Saturday 1 October 2016

Farmers may feel let down, but they still need the IFA

Published 28/11/2015 | 02:30

Former IFA general secretary Pat Smith who resigned after 25 years amid controversy over pay
Former IFA general secretary Pat Smith who resigned after 25 years amid controversy over pay

I am writing to you with regard to the ludicrous and shocking revelations of the IFA over the past week and I wish to appeal to the farming community.

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The IFA was a unique organisation, in that farmers put their trust, as well as their money, into this organisation, especially when they could least afford it.

Being a mart manager, a common remark around the ringside this past week is that, in 2013, when farmers suffered badly and could not afford to feed their stock, the top men that claimed to feel their suffering at the time, were in fact creaming the milk.

Being involved with the organisation and also a member, I feel it is important to mention the men who were mostly let down - top table representatives of the local IFA groups around the country. These men, in my opinion, who should have been paid if anyone was, who actually did all the hard graft in dealing and helping the farmers.

They worked tirelessly and never got a penny. How fooled and sick must they feel. I work with several of them and I personally know how hard they worked for an organisation that has failed them.

I am a mart manager in Donegal and have always collected the levy on behalf of the IFA in the mart and have always supported it. I also had a great working relationship with all the staff in our local office who did tremendous work and they must not be forgotten or tarred with the same brush as the hierarchy.

My thoughts go out to these people today. They have been fooled and played. I was even foolish enough to sit down last week and write an email to the IFA, sending it my support, never dreaming that all this information would be uncovered. I feel so disappointed and let down by what I thought was a strong president. Today, unfortunately, we see this executive council for what it is.

The executive council must go. The dinosaur rules must also go and only men and women who have a true regard for farming, small farmers especially, and representatives from all over Ireland, should be reinstated.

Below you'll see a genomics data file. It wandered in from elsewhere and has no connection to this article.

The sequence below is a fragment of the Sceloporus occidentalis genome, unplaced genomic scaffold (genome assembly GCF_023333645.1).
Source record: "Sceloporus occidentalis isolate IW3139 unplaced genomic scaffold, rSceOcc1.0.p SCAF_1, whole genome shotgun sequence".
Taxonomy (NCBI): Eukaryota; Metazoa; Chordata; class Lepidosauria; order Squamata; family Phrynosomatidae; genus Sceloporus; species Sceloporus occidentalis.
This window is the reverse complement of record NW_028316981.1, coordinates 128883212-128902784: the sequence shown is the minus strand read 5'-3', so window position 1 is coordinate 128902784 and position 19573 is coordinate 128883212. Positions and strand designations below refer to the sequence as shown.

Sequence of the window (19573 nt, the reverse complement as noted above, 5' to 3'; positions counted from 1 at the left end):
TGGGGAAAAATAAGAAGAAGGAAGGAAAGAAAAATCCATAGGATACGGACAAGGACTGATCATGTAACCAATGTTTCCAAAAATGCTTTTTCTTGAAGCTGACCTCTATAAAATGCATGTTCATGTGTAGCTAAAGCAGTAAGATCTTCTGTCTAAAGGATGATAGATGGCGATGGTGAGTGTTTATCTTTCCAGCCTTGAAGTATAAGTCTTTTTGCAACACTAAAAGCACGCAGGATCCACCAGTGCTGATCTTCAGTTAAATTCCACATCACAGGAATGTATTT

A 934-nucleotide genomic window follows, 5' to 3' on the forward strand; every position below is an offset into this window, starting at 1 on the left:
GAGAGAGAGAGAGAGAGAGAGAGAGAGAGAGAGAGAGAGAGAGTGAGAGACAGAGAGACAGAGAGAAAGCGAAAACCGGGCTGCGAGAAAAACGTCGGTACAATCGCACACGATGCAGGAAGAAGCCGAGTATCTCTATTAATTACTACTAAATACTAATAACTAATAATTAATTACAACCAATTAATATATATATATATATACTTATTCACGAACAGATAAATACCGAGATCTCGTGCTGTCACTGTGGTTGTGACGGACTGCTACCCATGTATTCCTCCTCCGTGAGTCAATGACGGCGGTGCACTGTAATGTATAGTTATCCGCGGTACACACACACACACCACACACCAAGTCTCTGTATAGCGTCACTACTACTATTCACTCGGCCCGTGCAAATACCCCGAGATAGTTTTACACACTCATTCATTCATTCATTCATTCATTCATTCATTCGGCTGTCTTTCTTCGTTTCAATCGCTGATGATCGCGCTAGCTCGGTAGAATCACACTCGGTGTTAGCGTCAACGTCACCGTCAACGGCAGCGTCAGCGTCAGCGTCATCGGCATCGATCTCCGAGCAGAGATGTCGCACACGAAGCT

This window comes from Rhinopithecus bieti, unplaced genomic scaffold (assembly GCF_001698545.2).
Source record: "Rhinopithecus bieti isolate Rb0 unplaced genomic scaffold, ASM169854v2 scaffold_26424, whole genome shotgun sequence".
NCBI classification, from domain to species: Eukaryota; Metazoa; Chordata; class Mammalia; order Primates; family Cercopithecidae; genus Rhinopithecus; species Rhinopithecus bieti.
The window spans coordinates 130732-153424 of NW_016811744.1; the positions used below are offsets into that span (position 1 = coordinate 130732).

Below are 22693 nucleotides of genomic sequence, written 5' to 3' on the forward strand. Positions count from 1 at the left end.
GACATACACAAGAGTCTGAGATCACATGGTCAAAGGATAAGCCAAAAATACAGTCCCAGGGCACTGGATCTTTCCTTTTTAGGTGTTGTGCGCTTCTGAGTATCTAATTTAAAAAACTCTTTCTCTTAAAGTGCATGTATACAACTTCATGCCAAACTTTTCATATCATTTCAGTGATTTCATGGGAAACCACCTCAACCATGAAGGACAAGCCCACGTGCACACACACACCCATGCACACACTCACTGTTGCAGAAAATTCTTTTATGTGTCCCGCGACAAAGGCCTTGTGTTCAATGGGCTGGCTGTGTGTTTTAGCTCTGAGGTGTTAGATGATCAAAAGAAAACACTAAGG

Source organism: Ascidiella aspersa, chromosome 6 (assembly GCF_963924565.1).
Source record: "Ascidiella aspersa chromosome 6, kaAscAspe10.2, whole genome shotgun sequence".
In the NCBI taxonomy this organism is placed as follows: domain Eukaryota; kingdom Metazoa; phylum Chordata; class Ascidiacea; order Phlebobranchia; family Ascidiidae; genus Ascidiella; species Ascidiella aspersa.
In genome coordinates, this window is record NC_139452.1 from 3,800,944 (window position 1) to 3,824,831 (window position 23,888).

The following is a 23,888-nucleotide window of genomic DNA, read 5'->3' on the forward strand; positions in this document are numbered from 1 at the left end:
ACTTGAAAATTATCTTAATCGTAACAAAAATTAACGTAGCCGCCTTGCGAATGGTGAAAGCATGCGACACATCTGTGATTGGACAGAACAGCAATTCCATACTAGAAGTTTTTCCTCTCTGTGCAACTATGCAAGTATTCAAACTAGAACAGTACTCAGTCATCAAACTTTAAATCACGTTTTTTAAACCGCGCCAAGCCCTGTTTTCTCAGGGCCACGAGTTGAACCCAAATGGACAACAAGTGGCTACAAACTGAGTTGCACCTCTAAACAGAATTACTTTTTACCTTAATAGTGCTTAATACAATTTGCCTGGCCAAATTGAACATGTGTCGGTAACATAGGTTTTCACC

I beg the Irish farming community, we need an IFA, we need a new, better IFA. In the coming weeks and months you will be asked to vote for a new president. Now is your time to change things.

Eimear Mc Guinness

Donegal

IFA executive needs to go

If the IFA executive knew nothing of Eddie Downey's deal with Pat Smith, they are incompetent and not fit for office; if they did know, they are compliant and again, not fit for office.

None of the incumbent executive should be allowed to stand in the upcoming presidential election if the organisation is to retain any credibility.

Vincent Ryan

Navan, Co Meath

€2m incentive to retire

Thank goodness I was allowed to work right up to retirement age, without a two million golden handshake to 'force' me out before my time.

Tom Gilsenan

Beaumont, D9

1916 sullied by avarice

This country has forfeited the right to honour the patriot dead of 1916. Given the level of greed and corruption exposed in all the institutions, from the banks, to the church, politics, big business, the charities and now the farming organisation, it would be the height of hypocrisy to spout platitudes about our founding fathers.

The proclamation of 1916 has been sullied by avarice. The best way to commemorate the noble men of 1916 is to elect a socialist government in the spring.

The first piece of legislation should be a ban on all salaries over €100,000, and a guaranteed income of €30,000 for all working families. The last thing I want to see next Easter is fat cats on platforms in their finely cut suits, preaching about the noble aims of Connolly and Pearse.

Perhaps now the words of Yeats will come to pass a second time round: "Changed, changed utterly, a terrible beauty is born."

Joseph Kiely

Donegal Town, Co Donegal

INMO right to back action

If the Taoiseach and Health Minister Leo Varadkar are so "disappointed" by the INMO's ballot for industrial action, I do hope that they have had an opportunity to take a break from their hectic schedules to view the fly on the wall documentary 'Nurses' which aired on RTE 2 on Thursday.

The programme clearly illustrates the dedication of our nurses and student nurses. As one young man put it, they give it 110pc and cannot walk away from a sick man.

Their patients are their responsibility. That is why the nurses are taking a stand. Overcrowding in our hospitals is compromising patient care. Their dispute is not about money - though it probably should be. Instead of futile commentary, the Taoiseach and the Minister for Health should engage with the INMO and other vested parties to tackle this issue once and for all. If they missed the programme last night, they can catch up on the RTE Player.

Killian Brennan

Malahide Road, Dublin 17

Turkey's EU bid in a new light

Now Turkey has shown its hand in the Syrian conflict, it is time all political parties in Ireland made public their stance on the proposed admission of Turkey to the EU.

The opening lines of Rudyard Kipling's 'The Ballad of East and West' - "East is East and West is West and never the twain shall meet" - come to mind.

The danger for Europe, is that a nation whose governments historically rotate between dictator and semi-dictator, will create either an unmanageable EU or a partially democratic Empire.

If the latter, who will be the Emperor or Empress?

A wake-up call for Ireland's political party men and women, particularly the non-thinking noddies in party-room meetings.

Declan Foley

Berwick, Australia

Irish Independent

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